Now that we’ve counted down the Topps top 60 of all time and even added a bunch on to that, I think it’s fair to acknowledge that there are some amazing cards that were, in fact, not produced by Topps.
At the risk of completely beating the baseball card theme to death and then some, I want to point out some of the sweet Mets cards by other companies, all of which have since been banished. And it’s better than reading more about Oliver Perez and Luis Castillo.
This isn’t a countdown and is by no means exhaustive, but just some of the finest work from Topps’ vanquished rivals – part one.
1991 Score Dream Team Frank Viola and 1992 Upper Deck Bret Saberhagen.
Sweet Music Viola and Saberhagen were the two most heralded Mets hurler acquisitions prior to Johan Santana. Viola delivered, by and large, becoming the last Mets pitcher to win 20 games. Saberhagen, arrived in New York with two Cy Young Awards on his mantle, and well, didn’t add a third.
But both posed with big apples to show at least the appearance of devotion to our favorite city. Viola’s a New Yorker by birth and Saberhagen, well, likely did what the photographer told him to do.
True story: When people work for my newspaper for 10 years they are asked to pose for a photo that is used to make a little cutout figure that lines the walls of the cafeteria. I noticed that one employee posed in his Mets jersey with a big apple, a shot that might have been inspired by these cards.
2007 Upper Deck Endy Chavez
Endy’s NLCS Game Seven act of superhuman fielding is possibly the most glorious catch in Mets history, with apologies to Mr. Agee and Mr. Swoboda. Too bad Yadier Bleeping Molina had to go and ruin things. Topps used the photo for one half of a postseason card, but Upper Deck gave the moment the attention it deserves.
1984 Fleer Darryl Strawberry
To their credit, the folks at Fleer knew how to keep a design nice and simple, and not detracting from the photo. Sadly, the photos were often kind of lacking. But this card of a youthful Straw in his first full year is darn near perfect.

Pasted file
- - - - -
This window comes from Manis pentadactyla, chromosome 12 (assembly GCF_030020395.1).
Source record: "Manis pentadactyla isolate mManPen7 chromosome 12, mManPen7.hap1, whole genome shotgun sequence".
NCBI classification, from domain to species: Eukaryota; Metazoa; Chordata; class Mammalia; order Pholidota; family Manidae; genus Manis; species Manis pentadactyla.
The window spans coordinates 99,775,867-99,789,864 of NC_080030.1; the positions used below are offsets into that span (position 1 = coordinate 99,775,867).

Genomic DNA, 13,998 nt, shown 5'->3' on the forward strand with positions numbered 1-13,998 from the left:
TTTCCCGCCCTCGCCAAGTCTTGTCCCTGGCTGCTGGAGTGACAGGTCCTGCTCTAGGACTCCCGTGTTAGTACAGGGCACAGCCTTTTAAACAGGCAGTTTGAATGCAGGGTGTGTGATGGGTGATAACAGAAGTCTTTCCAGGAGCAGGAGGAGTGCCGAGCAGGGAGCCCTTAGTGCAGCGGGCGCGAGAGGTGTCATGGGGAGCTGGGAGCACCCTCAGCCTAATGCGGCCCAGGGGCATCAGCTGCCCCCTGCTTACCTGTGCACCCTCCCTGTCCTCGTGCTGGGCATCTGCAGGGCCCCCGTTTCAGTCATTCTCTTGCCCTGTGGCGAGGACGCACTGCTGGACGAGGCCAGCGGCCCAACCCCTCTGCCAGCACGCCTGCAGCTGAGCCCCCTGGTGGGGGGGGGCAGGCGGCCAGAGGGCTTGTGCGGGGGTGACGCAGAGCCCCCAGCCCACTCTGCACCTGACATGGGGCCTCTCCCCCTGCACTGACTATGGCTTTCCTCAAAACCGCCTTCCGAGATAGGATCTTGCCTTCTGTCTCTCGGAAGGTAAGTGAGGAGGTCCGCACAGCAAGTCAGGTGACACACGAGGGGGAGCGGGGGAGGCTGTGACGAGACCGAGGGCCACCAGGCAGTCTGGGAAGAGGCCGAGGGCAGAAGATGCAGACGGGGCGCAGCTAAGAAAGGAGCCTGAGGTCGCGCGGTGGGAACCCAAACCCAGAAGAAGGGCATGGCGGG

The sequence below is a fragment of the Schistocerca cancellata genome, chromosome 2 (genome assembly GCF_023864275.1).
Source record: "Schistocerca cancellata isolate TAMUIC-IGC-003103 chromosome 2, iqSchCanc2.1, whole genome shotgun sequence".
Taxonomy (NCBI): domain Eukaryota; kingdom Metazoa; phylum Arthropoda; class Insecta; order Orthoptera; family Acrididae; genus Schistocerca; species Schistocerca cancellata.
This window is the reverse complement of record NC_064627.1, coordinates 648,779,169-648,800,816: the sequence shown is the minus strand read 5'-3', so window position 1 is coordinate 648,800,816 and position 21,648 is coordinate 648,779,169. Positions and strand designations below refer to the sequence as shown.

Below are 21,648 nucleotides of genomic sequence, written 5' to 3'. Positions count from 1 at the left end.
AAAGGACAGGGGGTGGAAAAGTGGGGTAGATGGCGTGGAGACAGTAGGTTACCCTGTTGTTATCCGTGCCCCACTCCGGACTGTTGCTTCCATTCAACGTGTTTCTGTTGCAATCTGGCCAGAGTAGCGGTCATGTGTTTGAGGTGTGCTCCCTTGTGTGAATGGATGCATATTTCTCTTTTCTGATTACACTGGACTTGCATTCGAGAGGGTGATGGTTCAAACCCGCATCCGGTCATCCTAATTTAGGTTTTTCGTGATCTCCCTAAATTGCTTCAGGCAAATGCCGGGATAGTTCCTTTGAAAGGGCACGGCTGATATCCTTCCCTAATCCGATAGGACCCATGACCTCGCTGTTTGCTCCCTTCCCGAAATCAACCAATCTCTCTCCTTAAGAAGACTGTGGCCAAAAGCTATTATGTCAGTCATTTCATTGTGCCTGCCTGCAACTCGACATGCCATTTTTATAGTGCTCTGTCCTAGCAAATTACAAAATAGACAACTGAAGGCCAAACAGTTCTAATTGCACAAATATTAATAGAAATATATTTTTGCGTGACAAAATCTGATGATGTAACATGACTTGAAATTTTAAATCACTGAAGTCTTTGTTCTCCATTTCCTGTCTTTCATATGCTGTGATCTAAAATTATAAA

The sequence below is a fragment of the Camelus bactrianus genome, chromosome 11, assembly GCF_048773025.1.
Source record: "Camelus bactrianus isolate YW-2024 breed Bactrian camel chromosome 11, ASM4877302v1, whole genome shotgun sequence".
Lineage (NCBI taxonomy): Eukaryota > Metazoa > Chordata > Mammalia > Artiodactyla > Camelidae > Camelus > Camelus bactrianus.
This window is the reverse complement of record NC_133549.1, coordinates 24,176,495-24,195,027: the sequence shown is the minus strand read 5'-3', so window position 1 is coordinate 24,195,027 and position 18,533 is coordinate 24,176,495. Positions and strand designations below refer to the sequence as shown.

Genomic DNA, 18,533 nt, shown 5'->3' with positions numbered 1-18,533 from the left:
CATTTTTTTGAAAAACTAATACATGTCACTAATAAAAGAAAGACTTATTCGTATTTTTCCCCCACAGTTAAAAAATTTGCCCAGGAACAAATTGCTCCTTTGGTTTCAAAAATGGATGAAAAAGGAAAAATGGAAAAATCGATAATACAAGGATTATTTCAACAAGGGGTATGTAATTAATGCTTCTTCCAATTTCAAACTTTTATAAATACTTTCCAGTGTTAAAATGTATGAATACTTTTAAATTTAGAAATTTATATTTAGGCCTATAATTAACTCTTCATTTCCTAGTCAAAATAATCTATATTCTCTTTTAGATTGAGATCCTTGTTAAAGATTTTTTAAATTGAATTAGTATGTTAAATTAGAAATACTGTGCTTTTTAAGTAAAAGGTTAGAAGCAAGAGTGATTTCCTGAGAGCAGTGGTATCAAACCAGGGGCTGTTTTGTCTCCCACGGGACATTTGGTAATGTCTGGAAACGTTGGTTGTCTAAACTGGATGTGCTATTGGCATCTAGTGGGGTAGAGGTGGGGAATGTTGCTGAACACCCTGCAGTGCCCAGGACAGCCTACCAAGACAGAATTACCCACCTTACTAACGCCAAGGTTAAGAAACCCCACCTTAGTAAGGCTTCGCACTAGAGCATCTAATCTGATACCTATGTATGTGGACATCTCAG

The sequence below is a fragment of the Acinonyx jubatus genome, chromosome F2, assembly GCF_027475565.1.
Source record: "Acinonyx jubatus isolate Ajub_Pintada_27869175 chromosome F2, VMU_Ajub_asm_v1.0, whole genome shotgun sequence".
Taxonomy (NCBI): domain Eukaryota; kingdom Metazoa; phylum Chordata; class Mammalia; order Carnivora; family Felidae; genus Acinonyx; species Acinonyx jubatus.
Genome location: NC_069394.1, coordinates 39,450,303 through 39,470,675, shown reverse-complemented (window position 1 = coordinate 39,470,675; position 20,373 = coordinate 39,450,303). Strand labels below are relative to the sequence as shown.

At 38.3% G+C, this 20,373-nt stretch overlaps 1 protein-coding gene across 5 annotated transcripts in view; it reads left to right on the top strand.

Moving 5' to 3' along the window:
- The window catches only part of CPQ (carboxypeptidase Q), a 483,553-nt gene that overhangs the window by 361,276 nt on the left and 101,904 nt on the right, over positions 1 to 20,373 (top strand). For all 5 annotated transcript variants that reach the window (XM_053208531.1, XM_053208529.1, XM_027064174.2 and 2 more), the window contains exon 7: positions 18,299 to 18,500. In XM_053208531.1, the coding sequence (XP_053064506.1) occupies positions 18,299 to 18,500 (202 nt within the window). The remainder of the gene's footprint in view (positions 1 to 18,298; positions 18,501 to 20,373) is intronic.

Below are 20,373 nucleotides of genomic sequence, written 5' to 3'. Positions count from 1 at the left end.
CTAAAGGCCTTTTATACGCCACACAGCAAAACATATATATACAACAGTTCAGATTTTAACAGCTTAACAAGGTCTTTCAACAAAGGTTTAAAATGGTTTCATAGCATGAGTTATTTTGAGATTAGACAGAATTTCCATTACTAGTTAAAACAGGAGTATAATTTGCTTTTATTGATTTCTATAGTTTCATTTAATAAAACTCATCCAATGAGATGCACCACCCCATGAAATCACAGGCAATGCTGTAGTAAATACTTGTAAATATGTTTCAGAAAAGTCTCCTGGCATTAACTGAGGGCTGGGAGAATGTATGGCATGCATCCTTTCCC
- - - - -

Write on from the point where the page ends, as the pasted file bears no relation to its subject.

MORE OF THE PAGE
1986 Donruss Gary Carter
No design was too busy for Donruss, however. Sometimes it worked well, and the 1986 set was one of the company’s best. For some reason, the photos seemed particularly crisp. I love the lighting on this action shot showing Kid at the tail end of his swing, watching the flight of the ball before chugging down the basepath.
2008 Upper Deck Goudey Tom Seaver
I like retro sets, in theory. But some of the ones that have artwork instead of photos are pretty nasty, almost as if the task was delegated to Mrs. Jackson’s third-graders on finger-paint day.
But when the companies decide to make a set special, and not just something to justify the inserts, the results can be spectacular. This Tom Terrific card from Upper Deck’s Goudey set hits the mark and then some.
2007 Upper Deck Goudey Carlos Beltran and Carlos Delgado
Upper Deck had a good run with these sets. A year before the Seaver gem, the company used most of the artwork in the backgrounds. The Beltran card recalls the old-school ballparks. The Delgado card goes one step beyond, with the pose, the smile, the sun illuminating his face.